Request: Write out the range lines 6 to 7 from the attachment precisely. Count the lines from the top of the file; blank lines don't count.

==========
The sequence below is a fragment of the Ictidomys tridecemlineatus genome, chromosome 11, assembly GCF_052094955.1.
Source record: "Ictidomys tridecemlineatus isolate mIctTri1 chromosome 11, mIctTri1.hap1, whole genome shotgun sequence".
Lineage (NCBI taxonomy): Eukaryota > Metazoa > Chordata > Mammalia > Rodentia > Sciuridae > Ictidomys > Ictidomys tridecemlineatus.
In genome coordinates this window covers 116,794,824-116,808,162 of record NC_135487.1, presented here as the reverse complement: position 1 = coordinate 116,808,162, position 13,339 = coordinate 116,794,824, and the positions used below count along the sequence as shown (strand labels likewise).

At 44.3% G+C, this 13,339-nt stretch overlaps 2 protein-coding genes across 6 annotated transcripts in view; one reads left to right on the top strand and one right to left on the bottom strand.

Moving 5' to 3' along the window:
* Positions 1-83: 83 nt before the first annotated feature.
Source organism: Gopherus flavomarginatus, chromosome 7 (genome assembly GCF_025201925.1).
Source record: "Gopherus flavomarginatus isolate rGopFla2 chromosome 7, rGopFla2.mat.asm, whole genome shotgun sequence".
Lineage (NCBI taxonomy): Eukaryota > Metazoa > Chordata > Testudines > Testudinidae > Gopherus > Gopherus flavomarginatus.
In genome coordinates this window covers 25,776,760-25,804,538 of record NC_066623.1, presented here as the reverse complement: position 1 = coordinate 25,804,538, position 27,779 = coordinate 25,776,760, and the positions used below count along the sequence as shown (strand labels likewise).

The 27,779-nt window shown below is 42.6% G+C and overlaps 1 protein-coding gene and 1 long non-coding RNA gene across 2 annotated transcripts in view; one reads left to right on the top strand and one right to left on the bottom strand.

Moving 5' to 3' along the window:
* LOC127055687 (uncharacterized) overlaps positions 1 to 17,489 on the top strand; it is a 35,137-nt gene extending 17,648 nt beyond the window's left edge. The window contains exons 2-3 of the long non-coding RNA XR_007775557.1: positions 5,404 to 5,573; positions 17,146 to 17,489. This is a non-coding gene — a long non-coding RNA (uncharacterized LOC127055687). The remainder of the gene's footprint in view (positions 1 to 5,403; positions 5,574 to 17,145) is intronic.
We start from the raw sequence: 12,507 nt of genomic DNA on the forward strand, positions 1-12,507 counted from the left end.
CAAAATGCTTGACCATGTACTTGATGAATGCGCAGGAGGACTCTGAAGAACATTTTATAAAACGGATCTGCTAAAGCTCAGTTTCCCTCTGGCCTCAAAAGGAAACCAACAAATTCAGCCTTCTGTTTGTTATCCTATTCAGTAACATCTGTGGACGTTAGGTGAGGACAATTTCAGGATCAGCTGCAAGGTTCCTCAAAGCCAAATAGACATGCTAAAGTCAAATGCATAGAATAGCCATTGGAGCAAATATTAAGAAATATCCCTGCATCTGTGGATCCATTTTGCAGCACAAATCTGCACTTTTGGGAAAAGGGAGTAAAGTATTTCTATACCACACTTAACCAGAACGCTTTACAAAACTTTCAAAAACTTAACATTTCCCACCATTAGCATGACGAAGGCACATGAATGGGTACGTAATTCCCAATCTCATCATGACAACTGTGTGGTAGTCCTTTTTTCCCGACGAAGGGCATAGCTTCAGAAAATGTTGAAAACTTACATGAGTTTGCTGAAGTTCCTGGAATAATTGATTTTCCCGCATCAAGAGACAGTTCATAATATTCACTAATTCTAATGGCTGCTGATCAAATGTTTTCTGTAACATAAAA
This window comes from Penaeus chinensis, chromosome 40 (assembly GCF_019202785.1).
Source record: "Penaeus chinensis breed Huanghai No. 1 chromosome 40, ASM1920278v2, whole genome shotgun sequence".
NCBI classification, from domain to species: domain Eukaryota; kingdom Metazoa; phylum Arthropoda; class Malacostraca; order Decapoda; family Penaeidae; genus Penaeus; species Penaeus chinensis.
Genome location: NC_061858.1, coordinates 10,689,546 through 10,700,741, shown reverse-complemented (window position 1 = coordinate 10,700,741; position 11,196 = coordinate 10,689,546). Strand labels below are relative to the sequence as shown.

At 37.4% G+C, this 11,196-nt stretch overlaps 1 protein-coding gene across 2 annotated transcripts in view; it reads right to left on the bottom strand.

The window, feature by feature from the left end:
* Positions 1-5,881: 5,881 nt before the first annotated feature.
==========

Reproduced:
Moving 5' to 3' along the window:
* Positions 1-83: 83 nt before the first annotated feature.